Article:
Johns Hopkins Gazette: November 27, 1995

On Students:
Fraternities Picking Up Community Support

Leslie Rice
Homewood News and Information

     The staff in the Office of Student Affairs at Homewood
hardly knows what to make of Hopkins fraternities lately. In the
old days, student affairs dean Larry Benedict used to brace
himself every Monday morning for the inevitable call from a
community resident lodging a complaint about fraternities. 

     This year, though, the phones are quiet.

     "We've never had this happen before," says Benedict. "There
have only been six complaints about fraternities this entire
semester when in recent years it wouldn't be unusual to have two
or three calls every Monday morning.    

     "What's even more interesting is that lately, a number of
people have called us to send compliments on how the fraternities
have been good neighbors. Honestly, that's pretty unheard of for
any university." 

     About 30 percent of undergraduates participate in Hopkins'
32 fraternities and sororities. Of the 11 sororities, only one
has a house, which is on campus. Only three fraternities have an
official house, each in the Charles Village/Homewood community.
There were more, but in the past few years three have closed, due
either to financial or community-related problems. City zoning
laws prohibit fraternities, so it is nearly impossible to
establish new official fraternity houses. 

     That, however, doesn't stop "rogue fraternity houses" from
sprouting up throughout the community. Every year, members of a
fraternity without an official house will rent a row home
together, and for the rest of the year, that building becomes
that group's fraternity house. These ad hoc fraternity houses
tend to generate the vast majority of complaints from residents,
says Benedict, because they have no established ties with the
community, and it is far more difficult for the university to
track down those students to answer to complaints.

     But in recent years, the university, community and the
students have launched a more focused attempt to work out issues
common among fraternities.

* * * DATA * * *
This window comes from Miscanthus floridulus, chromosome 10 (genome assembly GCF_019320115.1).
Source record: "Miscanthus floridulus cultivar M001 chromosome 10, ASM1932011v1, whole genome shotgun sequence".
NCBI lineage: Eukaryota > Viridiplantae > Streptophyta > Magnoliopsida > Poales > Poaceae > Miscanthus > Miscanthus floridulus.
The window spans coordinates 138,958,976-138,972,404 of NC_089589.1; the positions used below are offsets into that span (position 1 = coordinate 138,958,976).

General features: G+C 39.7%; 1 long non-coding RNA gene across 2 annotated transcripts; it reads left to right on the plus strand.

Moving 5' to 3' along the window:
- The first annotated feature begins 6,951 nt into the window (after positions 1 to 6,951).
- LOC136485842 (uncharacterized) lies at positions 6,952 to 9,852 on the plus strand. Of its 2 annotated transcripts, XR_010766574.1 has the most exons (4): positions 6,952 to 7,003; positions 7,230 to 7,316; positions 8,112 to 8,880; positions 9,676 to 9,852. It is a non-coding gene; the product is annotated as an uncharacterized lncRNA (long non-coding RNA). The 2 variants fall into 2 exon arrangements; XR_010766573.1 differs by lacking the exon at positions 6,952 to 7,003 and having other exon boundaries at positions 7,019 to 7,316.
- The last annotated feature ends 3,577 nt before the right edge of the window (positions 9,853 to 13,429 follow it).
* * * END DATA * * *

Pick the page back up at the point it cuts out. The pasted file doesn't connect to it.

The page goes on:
The Greater Homewood Community Corp., an umbrella group for
the communities that surround Hopkins, has mediated disputes
between residents and fraternities through its Neighbor Relations
Committee. And in recent years, Hopkins fraternity alumni have
tried to persuade fraternities to improve the looks of their
houses, keep noise to a minimum and be good neighbors.

     The efforts seem to have paid off. Alpha Delta Phi, also
known as the WaWa fraternity, at 33rd and St. Paul streets, used
to average about 12 complaints from the community per semester.
But for the second semester in a row, the chapter has not been
the source of one complaint. 

     "We're proud of that. We've been working hard on community
relations for about four years now, and people are beginning to
notice," says John Boyce, president of Alpha Delta Phi. "When I
was a freshman, the older members were just beginning to tackle
the appearance of the house and take seriously complaints the
community had with us. 

     "Since then, we've planted shrubs around the house, built a
nice courtyard, bought a dumpster for the trash and just
generally improved the looks of the place. The neighbors seem to
really appreciate that."

     There are also little things; a few times a semester,
members of the fraternity pull up weeds and pick up trash around
a public garden they have unofficially adopted at the corner of
Barclay and 33rd streets.

     Many of the fraternities are also becoming involved in their
neighborhood. Members of Delta Upsilon and Alpha Delta Phi walk
with the Charles Village citizen patrol groups and work with the
community to push for Charles Village to become a Special
Benefits District. Delta Upsilon fraternity members coach the
Charles Village soccer league, while Phi Kappa Psi recently
bought a computer for a nearby elementary school with Giant Food

     And on a recent Saturday morning, some 50 students involved
in a number of fraternities got up early to participate in
Charles Village's Clean-Up Day. 

     "We've seen a lot of improvement over the last year with the
official fraternity houses," says Sandy Sparks, director of the
Greater Homewood Community Corp. "Nevertheless, we still have a
lot of problems with the ad hoc fraternities."

     Although the idea hasn't been formally proposed, Benedict
and his office have been looking into creating "Fraternity and
Sorority Row" to be attached to the planned urban development
bill being considered for Charles Village. If the community is in
favor of the idea, the university would acquire a strip of row
homes to house the fraternities and sororities. Details--like
whether the university or the fraternities and sororities would
own the houses or where they would be located--haven't yet been
worked out.

     "Ideally, it would be placed in a business district or
somewhere where there would be no immediate neighbors," Benedict
says. "That way if they bother anyone, it would only be each

     Sparks believes the idea makes sense.

     "It would be fantastic. There would be tighter management
and more control over the fraternities," she explains. "The
trouble is that now these ad hoc fraternities can spring up
anywhere. With a row, the university would be in a better
position to make fraternities confront any problems they create.
I think, also, it would give these groups a sense of ownership in
their community, and there would be a peer incentive to maintain

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